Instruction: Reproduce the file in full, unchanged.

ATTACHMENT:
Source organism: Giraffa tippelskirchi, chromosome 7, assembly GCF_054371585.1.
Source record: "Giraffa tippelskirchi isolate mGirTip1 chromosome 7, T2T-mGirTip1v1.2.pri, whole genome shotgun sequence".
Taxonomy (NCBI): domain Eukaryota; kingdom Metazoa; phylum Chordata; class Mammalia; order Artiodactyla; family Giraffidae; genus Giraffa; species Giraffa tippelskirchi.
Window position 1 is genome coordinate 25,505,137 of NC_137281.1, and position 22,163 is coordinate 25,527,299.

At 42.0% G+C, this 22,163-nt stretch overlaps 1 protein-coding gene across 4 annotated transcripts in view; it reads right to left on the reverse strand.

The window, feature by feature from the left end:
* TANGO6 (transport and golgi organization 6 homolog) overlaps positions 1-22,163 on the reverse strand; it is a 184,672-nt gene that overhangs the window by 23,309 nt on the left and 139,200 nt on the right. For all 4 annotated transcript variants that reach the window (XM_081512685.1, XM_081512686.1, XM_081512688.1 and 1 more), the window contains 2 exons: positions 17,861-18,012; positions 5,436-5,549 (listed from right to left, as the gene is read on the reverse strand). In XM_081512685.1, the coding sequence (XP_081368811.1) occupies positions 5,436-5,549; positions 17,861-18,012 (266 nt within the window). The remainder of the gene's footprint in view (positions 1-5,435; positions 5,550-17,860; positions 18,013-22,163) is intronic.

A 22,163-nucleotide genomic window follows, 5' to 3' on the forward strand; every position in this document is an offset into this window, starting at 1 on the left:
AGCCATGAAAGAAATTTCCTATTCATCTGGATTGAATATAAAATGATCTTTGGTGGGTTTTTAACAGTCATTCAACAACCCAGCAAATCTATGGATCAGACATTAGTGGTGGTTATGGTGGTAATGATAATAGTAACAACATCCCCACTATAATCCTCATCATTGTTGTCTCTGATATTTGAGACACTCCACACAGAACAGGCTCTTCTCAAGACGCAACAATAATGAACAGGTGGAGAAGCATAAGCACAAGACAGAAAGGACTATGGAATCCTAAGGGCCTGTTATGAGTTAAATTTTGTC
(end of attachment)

Source organism: Giraffa tippelskirchi, chromosome 7, assembly GCF_054371585.1.
Source record: "Giraffa tippelskirchi isolate mGirTip1 chromosome 7, T2T-mGirTip1v1.2.pri, whole genome shotgun sequence".
Taxonomy (NCBI): domain Eukaryota; kingdom Metazoa; phylum Chordata; class Mammalia; order Artiodactyla; family Giraffidae; genus Giraffa; species Giraffa tippelskirchi.
Window position 1 is genome coordinate 25,505,137 of NC_137281.1, and position 22,163 is coordinate 25,527,299.

At 42.0% G+C, this 22,163-nt stretch overlaps 1 protein-coding gene across 4 annotated transcripts in view; it reads right to left on the reverse strand.

The window, feature by feature from the left end:
* TANGO6 (transport and golgi organization 6 homolog) overlaps positions 1-22,163 on the reverse strand; it is a 184,672-nt gene that overhangs the window by 23,309 nt on the left and 139,200 nt on the right. For all 4 annotated transcript variants that reach the window (XM_081512685.1, XM_081512686.1, XM_081512688.1 and 1 more), the window contains 2 exons: positions 17,861-18,012; positions 5,436-5,549 (listed from right to left, as the gene is read on the reverse strand). In XM_081512685.1, the coding sequence (XP_081368811.1) occupies positions 5,436-5,549; positions 17,861-18,012 (266 nt within the window). The remainder of the gene's footprint in view (positions 1-5,435; positions 5,550-17,860; positions 18,013-22,163) is intronic.

A 22,163-nucleotide genomic window follows, 5' to 3' on the forward strand; every position in this document is an offset into this window, starting at 1 on the left:
AGCCATGAAAGAAATTTCCTATTCATCTGGATTGAATATAAAATGATCTTTGGTGGGTTTTTAACAGTCATTCAACAACCCAGCAAATCTATGGATCAGACATTAGTGGTGGTTATGGTGGTAATGATAATAGTAACAACATCCCCACTATAATCCTCATCATTGTTGTCTCTGATATTTGAGACACTCCACACAGAACAGGCTCTTCTCAAGACGCAACAATAATGAACAGGTGGAGAAGCATAAGCACAAGACAGAAAGGACTATGGAATCCTAAGGGCCTGTTATGAGTTAAATTTTGTC